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Revu (the Netherlands)
February 23, 2005

Amos still focuses on misery. A conversation with Her Eccentricity. Is she just trying to be interesting or is she really interesting?

by Roger Teeling

To the question if she ever returned to the place were she got raped, Tori Amos (41) closes her eyes. With a fist in front of her mouth she shakes her head. "No, no, no". Then she stares in the distance. "I don't need to go back. I know exactly what I will find there. I bear all the details with me. For years I've felt the presence of the seed. I've been in therapy for it. I've been writing songs to get rid of it. But it stayed in my body, dancing like a devil. You can use setbacks as a weapon, to get stronger. But you can also use them as excuse to weaken, to justify your abnormal behavior. When I was pregnant I started to think about the difference between unwanted and wanted invasions. My husband's seed was wanted. The baby that was conceived was wanted. I felt how the positive aspects of the sexual act pressed away the negatives and claimed every place in my body. That is why I sing, 'shame shame, time to leave me now, shame shame, you've had your fun.'"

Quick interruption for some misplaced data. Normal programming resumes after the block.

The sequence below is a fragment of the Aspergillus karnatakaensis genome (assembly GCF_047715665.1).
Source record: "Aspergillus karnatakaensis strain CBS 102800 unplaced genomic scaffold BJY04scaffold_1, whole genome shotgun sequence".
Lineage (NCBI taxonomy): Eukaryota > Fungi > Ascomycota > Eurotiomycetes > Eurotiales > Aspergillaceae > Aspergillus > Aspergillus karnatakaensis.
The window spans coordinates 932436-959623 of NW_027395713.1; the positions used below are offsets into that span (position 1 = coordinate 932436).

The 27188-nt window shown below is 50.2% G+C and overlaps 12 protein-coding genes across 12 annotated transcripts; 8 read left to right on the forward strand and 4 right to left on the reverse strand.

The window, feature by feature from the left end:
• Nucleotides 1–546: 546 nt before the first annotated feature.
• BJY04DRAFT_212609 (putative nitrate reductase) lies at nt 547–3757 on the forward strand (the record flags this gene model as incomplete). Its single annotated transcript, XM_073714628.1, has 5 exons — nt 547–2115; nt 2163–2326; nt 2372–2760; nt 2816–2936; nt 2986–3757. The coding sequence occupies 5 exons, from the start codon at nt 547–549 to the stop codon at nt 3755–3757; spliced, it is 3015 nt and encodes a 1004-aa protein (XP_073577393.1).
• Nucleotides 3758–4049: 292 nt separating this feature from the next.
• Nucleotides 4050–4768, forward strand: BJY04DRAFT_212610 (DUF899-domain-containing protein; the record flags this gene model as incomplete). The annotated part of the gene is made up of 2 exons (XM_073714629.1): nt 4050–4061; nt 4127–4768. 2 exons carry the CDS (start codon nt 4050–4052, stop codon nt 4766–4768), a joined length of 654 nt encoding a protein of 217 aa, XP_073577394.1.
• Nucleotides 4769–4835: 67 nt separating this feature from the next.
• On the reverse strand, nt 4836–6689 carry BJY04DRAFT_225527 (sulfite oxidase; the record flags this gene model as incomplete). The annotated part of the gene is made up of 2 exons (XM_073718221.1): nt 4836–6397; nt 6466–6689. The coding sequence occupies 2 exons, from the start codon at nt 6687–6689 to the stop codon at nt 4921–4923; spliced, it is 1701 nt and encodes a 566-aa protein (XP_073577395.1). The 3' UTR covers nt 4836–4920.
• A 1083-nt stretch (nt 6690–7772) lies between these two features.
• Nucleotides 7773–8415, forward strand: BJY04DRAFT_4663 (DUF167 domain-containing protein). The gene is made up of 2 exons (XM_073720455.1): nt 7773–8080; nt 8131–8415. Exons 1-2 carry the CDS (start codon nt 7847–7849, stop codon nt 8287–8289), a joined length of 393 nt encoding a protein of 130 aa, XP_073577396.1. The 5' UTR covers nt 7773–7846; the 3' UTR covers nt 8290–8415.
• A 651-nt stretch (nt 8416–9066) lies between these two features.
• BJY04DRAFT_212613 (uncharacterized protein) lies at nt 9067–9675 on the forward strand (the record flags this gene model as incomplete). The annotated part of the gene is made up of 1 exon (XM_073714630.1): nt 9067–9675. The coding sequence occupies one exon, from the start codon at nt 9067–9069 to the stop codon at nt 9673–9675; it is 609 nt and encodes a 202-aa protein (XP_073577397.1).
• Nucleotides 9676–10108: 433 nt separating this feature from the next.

Do you feel, dear reader, no shame but itch? Then you are not a Tori Amos lover - the singer/piano player who broke through with Little Earthquakes in 1992, her debut. Recently her 8th album came out, The Beekeeper. If the American did something in that time, it was dividing the world into advocates and opponents. It all started hopeful. With hits like Crucify and Silent All These Years Amos linked the mystic and fairytale elements of Kate Bush, with the unconventional (sorry not sure if this word is the right translation) hippie-idiom of Joni Mitchell and the society-critical of punk-poet Patti Smith. Besides that Amos attract attention because of her direct way of saying. For example: the beautiful thing about masturbate in front of a picture of Jesus Christ, and the terror of being raped with a gun on your temple. And everything autobiographical. Yes, the world had a new star. But thereafter Amos draw back in her own fairytale world more and more. Now her lyrics are puzzling. There is little use in asking for an explanation. Tori has had a conversation with the devil himself and is friends with fairies - she once said: "I don't trust people who don't believe in fairies." You can't have to count on a down to earth view. The book Piece by Piece will be released around the same time as The Beekeeper. It is a book written by Tori together with journalist Ann Powers. Every other artist would sell this as a biography. But Tori's is a dialog between two woman, talking about how to survive in the musical industry - as a singer, leader of the band, mother, victim and heroine. Well. Not from this earth, or a divine actress? Is she just trying to be interesting or is she really interesting? Of course her fans choose for the last thing. They throw themselves on the lyrics of every new song with their puzzle dictionary to find lots of wisdom in it. Meanwhile the rest of the world keeps their distance - getting knots out of your intestines is no longer insured by health insurance.